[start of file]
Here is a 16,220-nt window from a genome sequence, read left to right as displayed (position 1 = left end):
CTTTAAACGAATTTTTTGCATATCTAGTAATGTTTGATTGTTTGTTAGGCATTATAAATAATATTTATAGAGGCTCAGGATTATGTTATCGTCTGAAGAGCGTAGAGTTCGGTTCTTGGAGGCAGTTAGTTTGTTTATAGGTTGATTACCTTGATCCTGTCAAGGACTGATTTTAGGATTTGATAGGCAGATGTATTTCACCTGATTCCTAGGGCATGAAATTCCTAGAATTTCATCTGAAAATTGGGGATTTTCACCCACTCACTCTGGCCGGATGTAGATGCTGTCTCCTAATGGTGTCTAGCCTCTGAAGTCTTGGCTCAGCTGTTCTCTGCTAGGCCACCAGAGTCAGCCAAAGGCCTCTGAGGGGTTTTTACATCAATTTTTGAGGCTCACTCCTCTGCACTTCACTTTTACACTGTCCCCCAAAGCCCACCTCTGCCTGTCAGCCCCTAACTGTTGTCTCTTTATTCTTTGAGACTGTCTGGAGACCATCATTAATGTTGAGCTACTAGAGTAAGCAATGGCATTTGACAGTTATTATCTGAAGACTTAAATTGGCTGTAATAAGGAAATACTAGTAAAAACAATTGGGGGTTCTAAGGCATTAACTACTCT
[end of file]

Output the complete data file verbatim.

Here is a 16,220-nt window from a genome sequence, read left to right as displayed (position 1 = left end):
CTTTAAACGAATTTTTTGCATATCTAGTAATGTTTGATTGTTTGTTAGGCATTATAAATAATATTTATAGAGGCTCAGGATTATGTTATCGTCTGAAGAGCGTAGAGTTCGGTTCTTGGAGGCAGTTAGTTTGTTTATAGGTTGATTACCTTGATCCTGTCAAGGACTGATTTTAGGATTTGATAGGCAGATGTATTTCACCTGATTCCTAGGGCATGAAATTCCTAGAATTTCATCTGAAAATTGGGGATTTTCACCCACTCACTCTGGCCGGATGTAGATGCTGTCTCCTAATGGTGTCTAGCCTCTGAAGTCTTGGCTCAGCTGTTCTCTGCTAGGCCACCAGAGTCAGCCAAAGGCCTCTGAGGGGTTTTTACATCAATTTTTGAGGCTCACTCCTCTGCACTTCACTTTTACACTGTCCCCCAAAGCCCACCTCTGCCTGTCAGCCCCTAACTGTTGTCTCTTTATTCTTTGAGACTGTCTGGAGACCATCATTAATGTTGAGCTACTAGAGTAAGCAATGGCATTTGACAGTTATTATCTGAAGACTTAAATTGGCTGTAATAAGGAAATACTAGTAAAAACAATTGGGGGTTCTAAGGCATTAACTACTCT